People of Faith March Against White Supremacy

Sun, Aug 27, 2017

On Sunday, August 27, 800 to 1000 people of faith from a variety of traditions in the Bay Area gathered in response to a planned rally by right-wing groups in downtown Berkeley.

After several weeks of planning by many different organizers, numerous meetings and email chains the day arrived. The Sanctuary at First Congregational Church of Berkeley began to fill with activists who were bringing a message of racial equality and love. After songs, prayers and instructions, the group amassed outside and walked together through Berkeley streets to the site of the planned demonstration. An special choir was formed called the “Choral Majority” and they added their voices to the throng.

Although few of the original demonstrators seemed to be on hand at the Berkeley Civic Center Park when the marchers arrived there, the area was filled with those who were protesting the right-wing rally.

Faith leaders spoke from a flat-bed truck about the need to counter messages of exclusion and violence—especially toward those who are marginalized in our country—with words and actions to denounce white supremacy.

News reports played up clashes between demonstrators from both sides, but the scene was predominantly peaceful. Much of the progressive response on Sunday was spurred by the demonstrations and violence that took place in Charlottesville, VA. Some right-wing groups have strategically chosen to stage rallies in progressive locations in order to create controversy. A similar rally in San Francisco planned for the previous day was called off in the face of mounting counter-demonstrations.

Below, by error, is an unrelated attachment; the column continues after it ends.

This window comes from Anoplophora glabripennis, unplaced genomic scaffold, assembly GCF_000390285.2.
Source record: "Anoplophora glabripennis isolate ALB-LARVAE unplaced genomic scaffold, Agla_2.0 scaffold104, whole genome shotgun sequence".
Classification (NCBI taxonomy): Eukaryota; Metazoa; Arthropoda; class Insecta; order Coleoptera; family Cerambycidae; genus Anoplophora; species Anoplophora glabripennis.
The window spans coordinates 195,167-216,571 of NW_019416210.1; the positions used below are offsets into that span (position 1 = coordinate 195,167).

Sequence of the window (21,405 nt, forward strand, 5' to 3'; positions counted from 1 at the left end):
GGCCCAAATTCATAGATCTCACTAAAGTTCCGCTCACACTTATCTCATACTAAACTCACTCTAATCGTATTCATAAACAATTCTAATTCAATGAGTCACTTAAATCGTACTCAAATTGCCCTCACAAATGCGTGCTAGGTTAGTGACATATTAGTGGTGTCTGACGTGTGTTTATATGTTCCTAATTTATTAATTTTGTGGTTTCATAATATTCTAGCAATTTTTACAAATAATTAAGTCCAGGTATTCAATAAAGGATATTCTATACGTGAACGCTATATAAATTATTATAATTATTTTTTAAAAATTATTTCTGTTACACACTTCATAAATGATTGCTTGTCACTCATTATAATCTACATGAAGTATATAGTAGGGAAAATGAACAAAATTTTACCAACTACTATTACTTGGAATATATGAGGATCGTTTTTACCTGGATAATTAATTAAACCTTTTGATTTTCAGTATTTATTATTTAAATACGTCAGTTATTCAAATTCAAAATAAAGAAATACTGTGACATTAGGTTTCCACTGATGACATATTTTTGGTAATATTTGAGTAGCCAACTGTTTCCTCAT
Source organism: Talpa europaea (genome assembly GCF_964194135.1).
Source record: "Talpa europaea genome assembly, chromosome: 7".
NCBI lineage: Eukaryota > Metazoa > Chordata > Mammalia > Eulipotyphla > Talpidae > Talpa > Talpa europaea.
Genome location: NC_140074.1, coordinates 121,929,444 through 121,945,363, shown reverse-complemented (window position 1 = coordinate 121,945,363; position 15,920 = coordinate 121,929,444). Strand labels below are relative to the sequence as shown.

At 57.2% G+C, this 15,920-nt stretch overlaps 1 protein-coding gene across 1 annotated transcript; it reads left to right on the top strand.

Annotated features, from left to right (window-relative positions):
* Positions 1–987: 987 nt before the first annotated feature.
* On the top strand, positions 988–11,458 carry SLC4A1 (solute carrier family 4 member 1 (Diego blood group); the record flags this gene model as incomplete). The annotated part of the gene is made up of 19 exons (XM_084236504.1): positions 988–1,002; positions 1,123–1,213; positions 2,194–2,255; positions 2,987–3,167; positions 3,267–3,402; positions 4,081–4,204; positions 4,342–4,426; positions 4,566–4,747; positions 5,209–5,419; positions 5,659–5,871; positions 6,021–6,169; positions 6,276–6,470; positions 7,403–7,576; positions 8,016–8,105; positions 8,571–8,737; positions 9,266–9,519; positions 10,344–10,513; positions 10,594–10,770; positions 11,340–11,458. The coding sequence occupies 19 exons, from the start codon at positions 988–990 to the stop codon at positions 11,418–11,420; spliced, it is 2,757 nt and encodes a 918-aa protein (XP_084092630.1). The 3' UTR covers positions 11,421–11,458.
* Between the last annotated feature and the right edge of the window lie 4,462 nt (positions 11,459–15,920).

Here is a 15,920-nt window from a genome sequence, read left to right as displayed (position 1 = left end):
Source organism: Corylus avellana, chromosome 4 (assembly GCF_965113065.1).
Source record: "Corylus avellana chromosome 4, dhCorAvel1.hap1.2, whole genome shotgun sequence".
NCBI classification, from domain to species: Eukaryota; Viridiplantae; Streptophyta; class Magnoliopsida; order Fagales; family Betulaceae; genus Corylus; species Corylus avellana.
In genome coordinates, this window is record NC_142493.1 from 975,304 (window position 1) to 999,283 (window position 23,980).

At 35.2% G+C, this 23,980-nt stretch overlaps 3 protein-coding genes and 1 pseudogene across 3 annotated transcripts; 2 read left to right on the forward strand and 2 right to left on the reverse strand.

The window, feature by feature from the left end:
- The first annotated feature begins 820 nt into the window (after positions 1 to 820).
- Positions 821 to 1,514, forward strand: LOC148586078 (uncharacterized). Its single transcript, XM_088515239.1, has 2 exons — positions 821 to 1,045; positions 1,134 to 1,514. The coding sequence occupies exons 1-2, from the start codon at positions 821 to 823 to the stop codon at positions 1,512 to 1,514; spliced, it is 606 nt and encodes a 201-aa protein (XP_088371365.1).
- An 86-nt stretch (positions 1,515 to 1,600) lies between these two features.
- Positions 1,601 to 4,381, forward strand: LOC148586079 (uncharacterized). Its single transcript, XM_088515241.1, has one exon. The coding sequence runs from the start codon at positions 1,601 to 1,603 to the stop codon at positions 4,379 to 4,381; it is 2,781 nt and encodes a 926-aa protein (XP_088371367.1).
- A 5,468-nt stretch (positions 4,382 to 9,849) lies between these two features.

In planning for the counterdemonstration, lively debates arose about strategy, including whether the demonstrations should be directly confronted or addressed more indirectly to avoid drawing additional publicity to white supremacist groups and ideology. A range of opinions about the tactics and ideology of groups often described as “antifa” were also expressed. A group of black-clad and masked protesters were present at the Park and the incidents of confrontation were ascribed to them.

Some community members chose to stay in the First Church Sanctuary to sing and pray while the demonstrations were going on. Church members also provided hospitality including food, a place to leave belongings, and emotional support.

The faith-based rally was one of several organized in response to the right-wing demonstrations at various times and locations over the weekend.